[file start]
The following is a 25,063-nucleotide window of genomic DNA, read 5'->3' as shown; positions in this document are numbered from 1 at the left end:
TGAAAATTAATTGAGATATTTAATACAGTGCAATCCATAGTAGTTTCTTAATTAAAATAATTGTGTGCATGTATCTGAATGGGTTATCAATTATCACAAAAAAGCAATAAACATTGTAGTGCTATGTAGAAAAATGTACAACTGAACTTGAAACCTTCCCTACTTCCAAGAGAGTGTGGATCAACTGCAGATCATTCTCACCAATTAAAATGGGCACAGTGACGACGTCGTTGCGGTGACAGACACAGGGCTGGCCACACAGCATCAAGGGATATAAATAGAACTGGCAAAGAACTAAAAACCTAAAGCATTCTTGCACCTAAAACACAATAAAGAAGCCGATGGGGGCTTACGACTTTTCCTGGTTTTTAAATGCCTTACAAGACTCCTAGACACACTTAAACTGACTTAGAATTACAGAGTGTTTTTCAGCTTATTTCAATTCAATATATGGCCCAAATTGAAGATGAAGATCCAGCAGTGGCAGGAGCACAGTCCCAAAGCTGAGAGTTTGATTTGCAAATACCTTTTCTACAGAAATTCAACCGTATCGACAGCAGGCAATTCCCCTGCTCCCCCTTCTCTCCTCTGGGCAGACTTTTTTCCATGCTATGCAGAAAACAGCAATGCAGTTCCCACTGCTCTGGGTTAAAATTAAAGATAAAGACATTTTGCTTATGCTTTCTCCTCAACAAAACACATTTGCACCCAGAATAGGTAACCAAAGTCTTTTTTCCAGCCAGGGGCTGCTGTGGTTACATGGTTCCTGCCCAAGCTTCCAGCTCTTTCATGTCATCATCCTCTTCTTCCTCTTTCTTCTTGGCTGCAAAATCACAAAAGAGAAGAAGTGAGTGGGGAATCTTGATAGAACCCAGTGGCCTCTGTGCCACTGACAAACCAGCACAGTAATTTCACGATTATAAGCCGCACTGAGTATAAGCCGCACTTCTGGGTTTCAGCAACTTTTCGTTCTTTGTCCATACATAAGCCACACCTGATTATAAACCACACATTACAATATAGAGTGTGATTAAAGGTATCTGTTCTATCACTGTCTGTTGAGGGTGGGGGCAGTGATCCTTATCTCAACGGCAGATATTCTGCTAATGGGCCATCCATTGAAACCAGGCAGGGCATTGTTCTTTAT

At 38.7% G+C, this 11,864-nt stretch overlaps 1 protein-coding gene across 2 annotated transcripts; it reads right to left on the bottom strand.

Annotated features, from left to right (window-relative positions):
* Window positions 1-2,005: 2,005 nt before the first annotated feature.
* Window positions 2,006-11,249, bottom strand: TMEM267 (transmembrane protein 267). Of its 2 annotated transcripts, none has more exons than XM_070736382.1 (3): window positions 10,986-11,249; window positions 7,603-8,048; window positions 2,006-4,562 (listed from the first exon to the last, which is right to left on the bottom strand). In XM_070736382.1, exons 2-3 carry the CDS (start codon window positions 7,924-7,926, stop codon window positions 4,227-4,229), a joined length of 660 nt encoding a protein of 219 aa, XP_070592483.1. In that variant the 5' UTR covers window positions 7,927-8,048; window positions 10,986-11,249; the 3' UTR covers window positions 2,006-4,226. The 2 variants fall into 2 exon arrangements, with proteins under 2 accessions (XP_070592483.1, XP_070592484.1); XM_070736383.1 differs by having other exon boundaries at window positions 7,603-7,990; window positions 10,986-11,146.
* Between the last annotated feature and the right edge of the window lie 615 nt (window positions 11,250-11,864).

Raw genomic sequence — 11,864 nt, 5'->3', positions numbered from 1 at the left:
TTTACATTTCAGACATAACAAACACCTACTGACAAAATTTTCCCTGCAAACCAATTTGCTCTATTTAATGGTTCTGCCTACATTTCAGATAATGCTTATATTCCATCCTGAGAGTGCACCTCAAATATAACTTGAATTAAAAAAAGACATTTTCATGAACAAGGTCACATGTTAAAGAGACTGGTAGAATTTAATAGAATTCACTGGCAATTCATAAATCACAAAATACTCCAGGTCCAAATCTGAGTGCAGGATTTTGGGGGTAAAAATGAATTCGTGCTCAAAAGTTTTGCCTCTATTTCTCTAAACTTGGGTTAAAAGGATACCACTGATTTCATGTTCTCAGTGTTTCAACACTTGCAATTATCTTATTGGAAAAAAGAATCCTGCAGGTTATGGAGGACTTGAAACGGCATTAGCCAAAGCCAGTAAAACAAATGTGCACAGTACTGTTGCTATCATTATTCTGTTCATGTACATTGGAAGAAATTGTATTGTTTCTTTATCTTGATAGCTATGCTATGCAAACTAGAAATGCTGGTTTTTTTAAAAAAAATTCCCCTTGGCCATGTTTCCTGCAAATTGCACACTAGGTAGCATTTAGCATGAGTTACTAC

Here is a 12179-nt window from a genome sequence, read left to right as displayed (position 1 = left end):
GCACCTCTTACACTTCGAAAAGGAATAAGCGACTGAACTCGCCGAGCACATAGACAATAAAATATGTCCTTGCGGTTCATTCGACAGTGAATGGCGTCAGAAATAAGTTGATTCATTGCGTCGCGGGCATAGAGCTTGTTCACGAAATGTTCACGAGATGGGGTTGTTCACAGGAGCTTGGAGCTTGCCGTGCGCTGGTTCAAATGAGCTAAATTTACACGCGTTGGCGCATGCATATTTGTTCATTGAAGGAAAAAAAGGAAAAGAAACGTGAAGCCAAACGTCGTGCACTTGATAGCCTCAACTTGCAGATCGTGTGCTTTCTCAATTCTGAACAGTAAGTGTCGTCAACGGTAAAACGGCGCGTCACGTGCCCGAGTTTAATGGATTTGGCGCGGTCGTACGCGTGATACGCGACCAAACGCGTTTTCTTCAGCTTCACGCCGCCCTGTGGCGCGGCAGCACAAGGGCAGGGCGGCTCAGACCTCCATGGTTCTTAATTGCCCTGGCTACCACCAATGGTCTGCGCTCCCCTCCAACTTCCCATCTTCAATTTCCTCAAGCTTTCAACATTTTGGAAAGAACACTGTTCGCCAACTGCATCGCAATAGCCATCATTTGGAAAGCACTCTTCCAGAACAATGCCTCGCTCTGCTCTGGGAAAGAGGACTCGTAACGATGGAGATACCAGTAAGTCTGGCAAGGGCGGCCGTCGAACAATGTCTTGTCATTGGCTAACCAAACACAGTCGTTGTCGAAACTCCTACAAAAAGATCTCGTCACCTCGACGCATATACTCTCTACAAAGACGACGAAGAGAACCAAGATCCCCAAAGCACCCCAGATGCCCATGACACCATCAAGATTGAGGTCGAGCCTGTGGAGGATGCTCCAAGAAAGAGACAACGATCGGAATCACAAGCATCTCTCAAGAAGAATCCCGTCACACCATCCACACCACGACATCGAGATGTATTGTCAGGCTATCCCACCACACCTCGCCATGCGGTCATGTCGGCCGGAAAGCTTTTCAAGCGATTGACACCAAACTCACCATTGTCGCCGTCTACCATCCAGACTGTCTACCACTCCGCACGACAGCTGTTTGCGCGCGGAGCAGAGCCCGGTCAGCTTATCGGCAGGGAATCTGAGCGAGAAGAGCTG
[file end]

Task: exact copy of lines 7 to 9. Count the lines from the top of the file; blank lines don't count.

* Between the last annotated feature and the right edge of the window lie 615 nt (window positions 11,250-11,864).

Raw genomic sequence — 11,864 nt, 5'->3', positions numbered from 1 at the left:
TTTACATTTCAGACATAACAAACACCTACTGACAAAATTTTCCCTGCAAACCAATTTGCTCTATTTAATGGTTCTGCCTACATTTCAGATAATGCTTATATTCCATCCTGAGAGTGCACCTCAAATATAACTTGAATTAAAAAAAGACATTTTCATGAACAAGGTCACATGTTAAAGAGACTGGTAGAATTTAATAGAATTCACTGGCAATTCATAAATCACAAAATACTCCAGGTCCAAATCTGAGTGCAGGATTTTGGGGGTAAAAATGAATTCGTGCTCAAAAGTTTTGCCTCTATTTCTCTAAACTTGGGTTAAAAGGATACCACTGATTTCATGTTCTCAGTGTTTCAACACTTGCAATTATCTTATTGGAAAAAAGAATCCTGCAGGTTATGGAGGACTTGAAACGGCATTAGCCAAAGCCAGTAAAACAAATGTGCACAGTACTGTTGCTATCATTATTCTGTTCATGTACATTGGAAGAAATTGTATTGTTTCTTTATCTTGATAGCTATGCTATGCAAACTAGAAATGCTGGTTTTTTTAAAAAAAATTCCCCTTGGCCATGTTTCCTGCAAATTGCACACTAGGTAGCATTTAGCATGAGTTACTAC